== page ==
The Atlantic world was not only affected socially due to new global connections with trade and exploration, it was also affected economically. The merchants and political leaders who participated in the slave trade received European goods in return, such as tobacco, alcohol, and guns. Also because of the slave trade, the main source of money moved from rural areas of Africa to ports, where merchants maintained most of the wealth in the area. In Western Europe, trade with the America’s and Africa created a necessity for new innovations. The Dutch came through with a new type of boat they called a fluitschip. Conveniently, fluitschips were able to transport very heavy commodities like never before and with less crew. From this, the Dutch invented rudimentary forms of banking, stock exchange, and insurance for cargo. All of these economic changes occurred because of Europe’s connections to the rest of the Atlantic world. In America, European conquerors found what they were looking for: gold. Exploiting the surrounding tribes of Native Americans these European conquerors harvested all the gold they could find and killed anyone standing in their way. While this brought great riches to Spain it showed Spanish conquistadors in a barbaric and morally repugnant light. However, this did not stop them and they continued to wipe out entire civilizations up into Mesoamerica for gold and other riches. New connections through trade and exploration in the Atlantic world caused change economically by shifting the source of wealth in Africa, inspiring innovation in Europe, and giving Spain an incredible source of precious metals.


The Atlantic World, including the Americas, Europe, and Africa saw great change because of newfound connections between one another. The slave trade, other forms of trade, and the discovery and exploration of new worlds all contributed to social and economic change from 1492 to 1750.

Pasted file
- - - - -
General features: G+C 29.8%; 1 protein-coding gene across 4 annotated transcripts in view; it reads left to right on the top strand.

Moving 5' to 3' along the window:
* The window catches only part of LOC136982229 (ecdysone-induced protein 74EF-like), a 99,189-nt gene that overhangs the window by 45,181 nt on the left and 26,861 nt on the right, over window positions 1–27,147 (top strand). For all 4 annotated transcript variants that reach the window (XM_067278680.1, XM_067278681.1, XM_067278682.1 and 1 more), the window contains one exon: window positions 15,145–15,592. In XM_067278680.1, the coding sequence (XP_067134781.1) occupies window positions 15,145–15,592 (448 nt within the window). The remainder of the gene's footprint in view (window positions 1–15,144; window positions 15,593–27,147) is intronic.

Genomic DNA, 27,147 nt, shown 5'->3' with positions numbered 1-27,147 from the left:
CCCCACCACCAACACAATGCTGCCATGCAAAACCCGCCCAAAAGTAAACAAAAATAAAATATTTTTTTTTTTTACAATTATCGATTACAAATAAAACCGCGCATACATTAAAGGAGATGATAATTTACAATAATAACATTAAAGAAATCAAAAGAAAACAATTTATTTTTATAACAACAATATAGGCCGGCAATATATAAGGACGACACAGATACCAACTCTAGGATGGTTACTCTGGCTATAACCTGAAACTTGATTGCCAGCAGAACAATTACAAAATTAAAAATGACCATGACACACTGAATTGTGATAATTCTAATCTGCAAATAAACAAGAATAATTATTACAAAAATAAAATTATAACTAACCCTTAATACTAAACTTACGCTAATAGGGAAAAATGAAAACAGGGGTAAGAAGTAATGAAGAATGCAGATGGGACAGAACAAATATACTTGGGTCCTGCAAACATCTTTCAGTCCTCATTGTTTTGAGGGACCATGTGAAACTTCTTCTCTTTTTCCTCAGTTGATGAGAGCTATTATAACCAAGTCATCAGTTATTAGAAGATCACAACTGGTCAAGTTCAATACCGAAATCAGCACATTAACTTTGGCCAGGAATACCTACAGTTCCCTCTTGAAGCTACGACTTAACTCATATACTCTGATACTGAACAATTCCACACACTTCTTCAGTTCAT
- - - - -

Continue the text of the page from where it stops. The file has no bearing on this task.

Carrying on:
0 of 8192 characters used
    Post Comment

    No comments yet.


    This website uses cookies

    As a user in the EEA, your approval is needed on a few things. To provide a better website experience, uses cookies (and other similar technologies) and may collect, process, and share personal data. Please choose which areas of our service you consent to our doing so.

    For more information on managing or withdrawing consents and how we handle data, visit our Privacy Policy at:

    Show Details
    HubPages Device IDThis is used to identify particular browsers or devices when the access the service, and is used for security reasons.
    LoginThis is necessary to sign in to the HubPages Service.
    Google RecaptchaThis is used to prevent bots and spam. (Privacy Policy)
    AkismetThis is used to detect comment spam. (Privacy Policy)
    HubPages Google AnalyticsThis is used to provide data on traffic to our website, all personally identifyable data is anonymized. (Privacy Policy)
    HubPages Traffic PixelThis is used to collect data on traffic to articles and other pages on our site. Unless you are signed in to a HubPages account, all personally identifiable information is anonymized.